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New Maryland law allows for blanket prescription for heroin overdose drug

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An internasal atomizer of Naloxone.

Thousands of people have been trained to use a drug that prevents heroin overdoses, but many have faced a hurdle to obtaining naloxone — a doctor's prescription.

Under a Maryland law that takes effect Thursday, doctors at local health departments around the state can write a blanket prescription that covers anyone who is trained on how to administer the drug, also known as Narcan. They simply need to present a card at the pharmacy showing they had been taught by a state-certified trainer.


Baltimore Health Commissioner Dr. Leana Wen lauded the law Wednesday as a way to more widely distribute the lifesaving drug and curb the number of overdose deaths. Last year, 303 people in Baltimore died from overdoses, and most had taken opioids. Statewide, 578 deaths were attributed to heroin last year, compared with 464 the previous year.

"Until now policy has tied our hands," Wen said. "People should not have to go to a doctor and justify why they need the ability to save a loved one or a friend. Nobody has to go to a doctor to explain why they need to use a defibrillator if somebody's heart has stopped beating and they need to save them in that moment. So why should we treat overdose any differently from something else that is killing our citizens?"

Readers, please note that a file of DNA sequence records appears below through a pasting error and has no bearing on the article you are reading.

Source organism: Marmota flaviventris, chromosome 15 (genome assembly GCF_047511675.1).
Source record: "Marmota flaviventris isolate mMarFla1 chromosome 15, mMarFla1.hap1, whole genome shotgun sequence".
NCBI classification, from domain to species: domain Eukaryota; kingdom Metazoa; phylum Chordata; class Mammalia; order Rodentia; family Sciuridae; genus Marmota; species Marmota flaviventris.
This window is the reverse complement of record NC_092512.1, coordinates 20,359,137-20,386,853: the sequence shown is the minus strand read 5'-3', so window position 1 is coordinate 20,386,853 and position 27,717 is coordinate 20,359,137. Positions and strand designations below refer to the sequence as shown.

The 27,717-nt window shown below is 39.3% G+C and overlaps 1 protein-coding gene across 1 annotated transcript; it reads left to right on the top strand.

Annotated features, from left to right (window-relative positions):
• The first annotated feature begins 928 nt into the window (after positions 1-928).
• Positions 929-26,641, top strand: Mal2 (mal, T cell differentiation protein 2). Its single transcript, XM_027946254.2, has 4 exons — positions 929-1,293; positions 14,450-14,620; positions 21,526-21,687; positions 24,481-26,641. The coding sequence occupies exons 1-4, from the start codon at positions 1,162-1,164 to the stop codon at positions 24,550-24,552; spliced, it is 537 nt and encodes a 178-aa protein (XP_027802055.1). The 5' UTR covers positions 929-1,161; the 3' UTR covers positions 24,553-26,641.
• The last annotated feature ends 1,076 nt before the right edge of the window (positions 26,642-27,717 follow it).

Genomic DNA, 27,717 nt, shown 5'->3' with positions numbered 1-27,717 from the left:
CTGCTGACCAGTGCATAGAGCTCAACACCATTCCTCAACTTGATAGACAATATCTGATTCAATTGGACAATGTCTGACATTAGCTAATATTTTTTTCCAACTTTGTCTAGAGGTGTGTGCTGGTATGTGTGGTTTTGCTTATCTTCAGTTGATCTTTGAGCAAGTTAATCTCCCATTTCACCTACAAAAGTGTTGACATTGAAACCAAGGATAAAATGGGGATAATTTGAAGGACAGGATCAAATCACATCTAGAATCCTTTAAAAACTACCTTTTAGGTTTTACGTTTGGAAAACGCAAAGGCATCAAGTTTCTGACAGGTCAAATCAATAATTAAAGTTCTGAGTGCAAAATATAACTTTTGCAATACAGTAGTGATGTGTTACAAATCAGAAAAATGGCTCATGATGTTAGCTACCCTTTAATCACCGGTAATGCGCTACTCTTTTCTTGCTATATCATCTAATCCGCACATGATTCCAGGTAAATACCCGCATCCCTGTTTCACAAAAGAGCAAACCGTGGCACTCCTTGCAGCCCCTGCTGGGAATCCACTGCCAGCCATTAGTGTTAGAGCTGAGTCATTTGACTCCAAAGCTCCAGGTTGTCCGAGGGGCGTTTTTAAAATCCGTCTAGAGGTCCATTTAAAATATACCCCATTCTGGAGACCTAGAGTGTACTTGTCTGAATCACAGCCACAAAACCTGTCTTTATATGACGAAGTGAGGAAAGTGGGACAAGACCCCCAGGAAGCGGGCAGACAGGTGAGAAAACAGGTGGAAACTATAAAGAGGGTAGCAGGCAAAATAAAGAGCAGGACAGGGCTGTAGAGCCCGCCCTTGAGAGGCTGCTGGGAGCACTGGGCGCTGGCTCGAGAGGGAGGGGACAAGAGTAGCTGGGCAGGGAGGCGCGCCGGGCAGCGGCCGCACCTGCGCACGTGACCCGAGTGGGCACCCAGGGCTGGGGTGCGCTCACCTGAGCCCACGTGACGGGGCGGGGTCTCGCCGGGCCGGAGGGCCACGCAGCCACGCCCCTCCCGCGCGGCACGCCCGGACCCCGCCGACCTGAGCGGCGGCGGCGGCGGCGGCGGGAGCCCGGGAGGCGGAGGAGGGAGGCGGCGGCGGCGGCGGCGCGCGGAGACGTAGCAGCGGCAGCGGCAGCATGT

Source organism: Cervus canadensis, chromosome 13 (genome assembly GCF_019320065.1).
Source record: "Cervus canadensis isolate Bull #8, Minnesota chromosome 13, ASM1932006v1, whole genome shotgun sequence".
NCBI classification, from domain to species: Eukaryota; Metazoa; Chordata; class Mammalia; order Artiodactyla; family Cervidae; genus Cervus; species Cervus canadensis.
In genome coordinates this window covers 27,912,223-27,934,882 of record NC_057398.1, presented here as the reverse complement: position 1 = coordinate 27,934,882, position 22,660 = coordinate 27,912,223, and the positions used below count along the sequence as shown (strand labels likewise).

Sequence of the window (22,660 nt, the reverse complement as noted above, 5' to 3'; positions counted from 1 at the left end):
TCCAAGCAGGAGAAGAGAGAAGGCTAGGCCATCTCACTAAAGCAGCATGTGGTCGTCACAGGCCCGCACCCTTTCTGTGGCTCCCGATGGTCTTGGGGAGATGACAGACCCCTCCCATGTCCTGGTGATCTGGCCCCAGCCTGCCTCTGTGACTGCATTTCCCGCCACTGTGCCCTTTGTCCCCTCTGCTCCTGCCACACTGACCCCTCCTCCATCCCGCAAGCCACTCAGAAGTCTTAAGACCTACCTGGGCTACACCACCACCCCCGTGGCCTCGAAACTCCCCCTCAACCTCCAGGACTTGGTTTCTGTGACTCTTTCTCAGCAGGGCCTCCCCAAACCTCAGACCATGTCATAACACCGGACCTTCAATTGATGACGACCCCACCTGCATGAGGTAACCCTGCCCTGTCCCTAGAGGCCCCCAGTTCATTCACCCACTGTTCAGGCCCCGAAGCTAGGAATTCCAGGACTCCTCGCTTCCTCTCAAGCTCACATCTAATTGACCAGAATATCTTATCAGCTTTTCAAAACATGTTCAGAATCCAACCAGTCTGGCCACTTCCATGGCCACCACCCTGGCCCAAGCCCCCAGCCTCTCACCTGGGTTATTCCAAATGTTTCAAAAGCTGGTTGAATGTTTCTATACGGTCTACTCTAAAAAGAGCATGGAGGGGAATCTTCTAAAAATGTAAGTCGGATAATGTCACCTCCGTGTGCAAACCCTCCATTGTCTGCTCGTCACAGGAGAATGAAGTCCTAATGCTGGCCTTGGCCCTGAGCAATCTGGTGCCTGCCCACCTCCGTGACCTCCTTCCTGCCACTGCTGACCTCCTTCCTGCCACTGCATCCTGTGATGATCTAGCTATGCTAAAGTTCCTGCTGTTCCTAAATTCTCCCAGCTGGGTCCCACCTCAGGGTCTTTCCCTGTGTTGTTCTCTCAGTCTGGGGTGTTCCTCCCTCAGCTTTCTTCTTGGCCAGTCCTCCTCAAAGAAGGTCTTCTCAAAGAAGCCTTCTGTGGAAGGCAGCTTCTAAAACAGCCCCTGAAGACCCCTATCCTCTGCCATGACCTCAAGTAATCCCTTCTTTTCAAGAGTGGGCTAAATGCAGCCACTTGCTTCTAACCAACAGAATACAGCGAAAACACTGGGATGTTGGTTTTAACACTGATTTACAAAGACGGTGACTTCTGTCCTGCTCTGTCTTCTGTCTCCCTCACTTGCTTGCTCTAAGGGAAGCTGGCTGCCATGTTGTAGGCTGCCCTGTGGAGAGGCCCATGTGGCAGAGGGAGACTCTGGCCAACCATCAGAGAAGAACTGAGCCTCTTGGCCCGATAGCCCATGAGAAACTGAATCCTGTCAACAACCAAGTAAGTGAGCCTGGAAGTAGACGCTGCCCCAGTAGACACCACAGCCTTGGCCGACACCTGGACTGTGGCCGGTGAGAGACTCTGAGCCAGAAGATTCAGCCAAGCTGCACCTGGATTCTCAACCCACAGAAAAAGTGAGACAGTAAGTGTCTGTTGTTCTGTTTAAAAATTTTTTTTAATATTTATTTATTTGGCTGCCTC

Wen, trained as an emergency room physician, planned to issue a "standing order" Thursday, to become the first jurisdiction in the state to take advantage of the new law.

About 4,000 Baltimore residents have received training this year to administer Narcan, which blocks the effects of opioids and stops respiratory depression during an overdose.

State lawmakers passed legislation in 2013 allowing nonmedical personnel to be trained to administer the drug and receive a prescription for it, and then last year approved the measure allowing for blanket prescriptions.

Also under the new law, doctors don't need to be present at training sessions in the use of Narcan. The chief medical director for Health Care for the Homeless said that will enable the nonprofit to have training sessions in the streets and shelters — where their clients live — rather than at its downtown headquarters.

Naloxone "really puts power in people's hands to save those around them," said Dr. Nilesh Kalyanaraman. "It allows the community to take care of themselves. And with the standing order it makes it that much easier."

While the new laws remove some barriers, Wen said cost remains an obstacle. The price of naloxone has skyrocketed just as cities like Baltimore have made it a key component of their drug prevention strategy.

Rep. Elijah E. Cummings, a Baltimore Democrat, along with Sen. Bernie Sanders of Vermont, who is seeking the Democratic presidential nomination, recently urged cities and states to push drug companies to charge less for the drug.